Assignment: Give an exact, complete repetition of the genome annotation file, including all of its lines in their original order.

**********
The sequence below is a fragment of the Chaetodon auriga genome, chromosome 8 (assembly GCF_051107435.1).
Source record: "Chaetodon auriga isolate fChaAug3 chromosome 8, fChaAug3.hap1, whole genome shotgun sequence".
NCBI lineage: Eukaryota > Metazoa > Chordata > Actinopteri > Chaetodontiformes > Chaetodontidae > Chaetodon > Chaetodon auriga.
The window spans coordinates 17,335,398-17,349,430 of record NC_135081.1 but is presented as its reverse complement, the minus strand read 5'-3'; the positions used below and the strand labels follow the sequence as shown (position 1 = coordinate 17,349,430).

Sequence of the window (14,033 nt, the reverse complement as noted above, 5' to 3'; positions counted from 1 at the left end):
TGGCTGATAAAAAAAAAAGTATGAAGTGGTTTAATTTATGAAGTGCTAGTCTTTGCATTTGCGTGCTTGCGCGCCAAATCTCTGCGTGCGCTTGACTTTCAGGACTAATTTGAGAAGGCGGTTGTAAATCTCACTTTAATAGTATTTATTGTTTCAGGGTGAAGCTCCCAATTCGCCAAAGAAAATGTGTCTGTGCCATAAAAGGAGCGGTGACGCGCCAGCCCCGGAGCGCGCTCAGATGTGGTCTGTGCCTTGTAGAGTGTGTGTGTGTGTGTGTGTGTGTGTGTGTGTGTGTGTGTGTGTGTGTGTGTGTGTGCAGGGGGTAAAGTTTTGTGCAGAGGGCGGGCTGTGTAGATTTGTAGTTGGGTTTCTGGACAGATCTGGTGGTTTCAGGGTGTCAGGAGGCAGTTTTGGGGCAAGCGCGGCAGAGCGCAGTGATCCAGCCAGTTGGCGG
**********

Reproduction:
The sequence below is a fragment of the Chaetodon auriga genome, chromosome 8 (assembly GCF_051107435.1).
Source record: "Chaetodon auriga isolate fChaAug3 chromosome 8, fChaAug3.hap1, whole genome shotgun sequence".
NCBI lineage: Eukaryota > Metazoa > Chordata > Actinopteri > Chaetodontiformes > Chaetodontidae > Chaetodon > Chaetodon auriga.
The window spans coordinates 17,335,398-17,349,430 of record NC_135081.1 but is presented as its reverse complement, the minus strand read 5'-3'; the positions used below and the strand labels follow the sequence as shown (position 1 = coordinate 17,349,430).

Sequence of the window (14,033 nt, the reverse complement as noted above, 5' to 3'; positions counted from 1 at the left end):
TGGCTGATAAAAAAAAAAGTATGAAGTGGTTTAATTTATGAAGTGCTAGTCTTTGCATTTGCGTGCTTGCGCGCCAAATCTCTGCGTGCGCTTGACTTTCAGGACTAATTTGAGAAGGCGGTTGTAAATCTCACTTTAATAGTATTTATTGTTTCAGGGTGAAGCTCCCAATTCGCCAAAGAAAATGTGTCTGTGCCATAAAAGGAGCGGTGACGCGCCAGCCCCGGAGCGCGCTCAGATGTGGTCTGTGCCTTGTAGAGTGTGTGTGTGTGTGTGTGTGTGTGTGTGTGTGTGTGTGTGTGTGTGTGTGTGTGTGCAGGGGGTAAAGTTTTGTGCAGAGGGCGGGCTGTGTAGATTTGTAGTTGGGTTTCTGGACAGATCTGGTGGTTTCAGGGTGTCAGGAGGCAGTTTTGGGGCAAGCGCGGCAGAGCGCAGTGATCCAGCCAGTTGGCGG